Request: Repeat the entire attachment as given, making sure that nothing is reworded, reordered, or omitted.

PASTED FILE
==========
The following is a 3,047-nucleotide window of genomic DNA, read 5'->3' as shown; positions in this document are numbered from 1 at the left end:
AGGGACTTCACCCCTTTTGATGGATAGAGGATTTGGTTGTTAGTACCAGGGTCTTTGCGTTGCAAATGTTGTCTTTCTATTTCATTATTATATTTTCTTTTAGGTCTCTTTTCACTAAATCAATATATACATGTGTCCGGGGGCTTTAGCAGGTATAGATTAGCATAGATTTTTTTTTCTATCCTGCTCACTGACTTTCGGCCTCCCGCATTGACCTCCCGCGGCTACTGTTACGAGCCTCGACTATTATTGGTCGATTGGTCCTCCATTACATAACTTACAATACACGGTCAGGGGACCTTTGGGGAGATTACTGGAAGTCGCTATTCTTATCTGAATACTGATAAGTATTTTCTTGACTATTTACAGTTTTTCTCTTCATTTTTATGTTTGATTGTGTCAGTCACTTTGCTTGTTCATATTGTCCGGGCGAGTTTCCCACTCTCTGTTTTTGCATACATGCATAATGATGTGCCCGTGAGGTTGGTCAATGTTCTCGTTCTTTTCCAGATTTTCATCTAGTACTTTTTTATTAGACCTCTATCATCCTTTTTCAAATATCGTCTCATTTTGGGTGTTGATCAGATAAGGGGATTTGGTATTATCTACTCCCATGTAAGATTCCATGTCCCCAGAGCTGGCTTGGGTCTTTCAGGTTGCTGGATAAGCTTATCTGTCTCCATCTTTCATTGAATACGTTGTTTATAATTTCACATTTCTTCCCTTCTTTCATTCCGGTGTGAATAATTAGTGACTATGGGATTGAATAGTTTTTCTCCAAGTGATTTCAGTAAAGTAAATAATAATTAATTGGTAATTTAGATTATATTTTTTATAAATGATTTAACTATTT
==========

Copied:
The following is a 3,047-nucleotide window of genomic DNA, read 5'->3' as shown; positions in this document are numbered from 1 at the left end:
AGGGACTTCACCCCTTTTGATGGATAGAGGATTTGGTTGTTAGTACCAGGGTCTTTGCGTTGCAAATGTTGTCTTTCTATTTCATTATTATATTTTCTTTTAGGTCTCTTTTCACTAAATCAATATATACATGTGTCCGGGGGCTTTAGCAGGTATAGATTAGCATAGATTTTTTTTTCTATCCTGCTCACTGACTTTCGGCCTCCCGCATTGACCTCCCGCGGCTACTGTTACGAGCCTCGACTATTATTGGTCGATTGGTCCTCCATTACATAACTTACAATACACGGTCAGGGGACCTTTGGGGAGATTACTGGAAGTCGCTATTCTTATCTGAATACTGATAAGTATTTTCTTGACTATTTACAGTTTTTCTCTTCATTTTTATGTTTGATTGTGTCAGTCACTTTGCTTGTTCATATTGTCCGGGCGAGTTTCCCACTCTCTGTTTTTGCATACATGCATAATGATGTGCCCGTGAGGTTGGTCAATGTTCTCGTTCTTTTCCAGATTTTCATCTAGTACTTTTTTATTAGACCTCTATCATCCTTTTTCAAATATCGTCTCATTTTGGGTGTTGATCAGATAAGGGGATTTGGTATTATCTACTCCCATGTAAGATTCCATGTCCCCAGAGCTGGCTTGGGTCTTTCAGGTTGCTGGATAAGCTTATCTGTCTCCATCTTTCATTGAATACGTTGTTTATAATTTCACATTTCTTCCCTTCTTTCATTCCGGTGTGAATAATTAGTGACTATGGGATTGAATAGTTTTTCTCCAAGTGATTTCAGTAAAGTAAATAATAATTAATTGGTAATTTAGATTATATTTTTTATAAATGATTTAACTATTT